Like many celebrities, when we talk about Oprah, what we’re really talking about is how we feel about her without any personal evidence of what she’s actually like.

At first I assumed that a chef behind the scenes was responsible for creating the recipe, but Oprah “was observed, shortly before the restaurant opened, peeling and mashing her own potatoes, trying to get that recipe just right,” the Los Angeles Times wrote in a review. Some reporters even caught her acting as the de facto maître d, seating guests and greeting tables on busy nights before it closed in 1995. I’m not sure how she had time for this, considering she was hosting The Oprah Winfrey Show, an hour-long syndicated talk show that was incredibly popular and filmed in her own studios near the West Loop in Chicago.

Like many celebrities, when we talk about Oprah, what we’re really talking about is how we feel about her without any personal evidence of what she’s actually like. There’s a small circle of people who know her, and the rest of us are just reacting to an image created by shows, her magazine, books, recipes, and the (many) gifs of her that we encounter. Mashed potatoes are universally loved yet inconspicuous, and that feels true to the brand.

In her 2017 cookbook Food, Health, Happiness, she writes about discovering that she could add whipped cauliflower to potatoes to create “healthy” mashed potatoes. “It makes you feel like you’ve actually beaten the system!” she says with her trademark exuberance. She also shares that her dinner guests can’t tell she’s added cauliflower to the dish, and it humanizes her in a way that the many arms of her media brand cannot.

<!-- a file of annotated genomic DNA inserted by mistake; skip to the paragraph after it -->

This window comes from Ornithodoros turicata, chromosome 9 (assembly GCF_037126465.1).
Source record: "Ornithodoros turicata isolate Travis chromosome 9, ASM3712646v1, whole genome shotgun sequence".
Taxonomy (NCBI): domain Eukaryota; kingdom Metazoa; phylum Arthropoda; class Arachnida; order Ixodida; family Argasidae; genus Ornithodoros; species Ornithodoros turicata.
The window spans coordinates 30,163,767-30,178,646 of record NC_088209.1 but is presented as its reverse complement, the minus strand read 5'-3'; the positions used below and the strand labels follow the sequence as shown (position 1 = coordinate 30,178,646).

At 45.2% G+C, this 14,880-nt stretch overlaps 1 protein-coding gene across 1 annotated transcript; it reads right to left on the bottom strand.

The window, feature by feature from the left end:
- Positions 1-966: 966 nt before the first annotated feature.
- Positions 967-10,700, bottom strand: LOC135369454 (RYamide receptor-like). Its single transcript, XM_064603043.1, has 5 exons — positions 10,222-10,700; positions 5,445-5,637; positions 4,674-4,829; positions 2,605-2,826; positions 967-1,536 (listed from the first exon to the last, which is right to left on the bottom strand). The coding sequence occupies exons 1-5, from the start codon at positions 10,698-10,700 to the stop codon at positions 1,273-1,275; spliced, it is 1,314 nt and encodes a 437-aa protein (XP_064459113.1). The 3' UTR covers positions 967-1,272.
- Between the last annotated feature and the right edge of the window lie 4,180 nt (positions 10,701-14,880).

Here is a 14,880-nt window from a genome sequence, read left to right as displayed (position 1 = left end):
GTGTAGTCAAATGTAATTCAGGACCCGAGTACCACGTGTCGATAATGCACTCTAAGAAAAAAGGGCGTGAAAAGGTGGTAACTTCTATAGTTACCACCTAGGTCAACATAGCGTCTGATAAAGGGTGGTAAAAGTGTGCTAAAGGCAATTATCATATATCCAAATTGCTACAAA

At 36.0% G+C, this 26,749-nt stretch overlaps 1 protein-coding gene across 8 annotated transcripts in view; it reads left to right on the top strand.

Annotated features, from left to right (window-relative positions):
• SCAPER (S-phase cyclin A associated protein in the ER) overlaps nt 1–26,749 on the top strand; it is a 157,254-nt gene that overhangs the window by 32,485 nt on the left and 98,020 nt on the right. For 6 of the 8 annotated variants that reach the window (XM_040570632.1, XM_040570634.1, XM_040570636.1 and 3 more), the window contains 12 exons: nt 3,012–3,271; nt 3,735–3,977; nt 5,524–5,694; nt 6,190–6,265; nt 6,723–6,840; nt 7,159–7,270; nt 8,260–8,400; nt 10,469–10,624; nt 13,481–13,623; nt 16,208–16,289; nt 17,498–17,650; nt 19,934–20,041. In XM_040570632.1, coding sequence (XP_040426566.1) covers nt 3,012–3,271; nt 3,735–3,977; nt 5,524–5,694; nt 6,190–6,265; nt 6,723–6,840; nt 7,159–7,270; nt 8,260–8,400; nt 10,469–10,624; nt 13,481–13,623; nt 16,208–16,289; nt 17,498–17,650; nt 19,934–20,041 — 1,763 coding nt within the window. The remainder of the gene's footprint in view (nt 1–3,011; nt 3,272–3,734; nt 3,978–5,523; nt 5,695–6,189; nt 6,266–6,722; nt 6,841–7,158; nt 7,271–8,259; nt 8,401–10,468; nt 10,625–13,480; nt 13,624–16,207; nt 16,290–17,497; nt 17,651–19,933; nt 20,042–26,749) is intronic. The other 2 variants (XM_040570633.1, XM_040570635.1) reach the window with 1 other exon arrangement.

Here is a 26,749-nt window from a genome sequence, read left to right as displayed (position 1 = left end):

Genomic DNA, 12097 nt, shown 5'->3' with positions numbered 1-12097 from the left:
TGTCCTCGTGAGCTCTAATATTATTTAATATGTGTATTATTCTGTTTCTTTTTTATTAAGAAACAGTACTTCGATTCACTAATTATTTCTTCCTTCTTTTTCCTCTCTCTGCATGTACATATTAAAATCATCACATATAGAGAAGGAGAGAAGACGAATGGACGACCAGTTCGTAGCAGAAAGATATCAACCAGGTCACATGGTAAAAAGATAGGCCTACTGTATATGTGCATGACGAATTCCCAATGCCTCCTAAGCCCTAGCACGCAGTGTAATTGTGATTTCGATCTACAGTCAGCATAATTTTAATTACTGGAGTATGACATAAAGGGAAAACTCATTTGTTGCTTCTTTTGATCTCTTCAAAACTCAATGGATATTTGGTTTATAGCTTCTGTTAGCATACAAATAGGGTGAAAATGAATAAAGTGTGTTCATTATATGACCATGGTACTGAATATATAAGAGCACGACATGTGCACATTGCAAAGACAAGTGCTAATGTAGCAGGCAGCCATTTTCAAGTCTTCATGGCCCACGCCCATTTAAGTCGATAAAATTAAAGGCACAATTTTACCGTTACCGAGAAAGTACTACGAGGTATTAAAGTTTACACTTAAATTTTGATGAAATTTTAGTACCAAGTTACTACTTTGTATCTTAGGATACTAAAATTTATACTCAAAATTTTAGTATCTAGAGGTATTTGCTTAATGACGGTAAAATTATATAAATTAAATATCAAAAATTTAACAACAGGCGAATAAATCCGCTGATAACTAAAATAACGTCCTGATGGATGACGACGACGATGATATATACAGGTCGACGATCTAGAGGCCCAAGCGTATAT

Mashed potatoes are really ugly, I thought as I mashed all of the ingredients together in a glass bowl on my kitchen counter. And that’s part of why we love celebrity recipes. “There’s something incongruous about the dizzying heights of celebrity and the messy, ugly reality of cooking and eating, and all the humanity that entails,” food writer Ruby Tandoh wrote of celebrity cookbooks in the Guardian a few years ago. It’s the same reason we like paparazzi photos and behind-the-scenes clips: We want to see real life without the veneer of posturing, and nothing does that quite like food and cooking. We don’t want perfect place settings and tableware or potatoes prepared and plated for a photo shoot. We want the starchy, monochromatic mess, dripping with butter, that we had to pound using the force of our own muscles to create the right consistency.

Once the potatoes were thoroughly mashed and all of the ingredients were incorporated, I gave them a taste. They were creamy thanks to the addition of red potatoes and pleasantly salty with a bit of tang from the horseradish, but ultimately they were unremarkable. I wondered if that’s the downside to celebrity recipes. Can a dish ever live up to the larger-than-life image of a person like Oprah?

I shot a text to a friend who knew about my experiment. “The mashed potatoes are okay,” I said.

They texted back. “Be careful, you’re talking about Oprah.”

Korsha Wilson

Korsha Wilson is a food writer, culinary school grad and host of A Hungry Society, a podcast and blog dedicated to creating a more inclusive food world. If you want to see her geek out ask her about the role of restaurants in modern society or "real" crab cakes. She grew up in Maryland.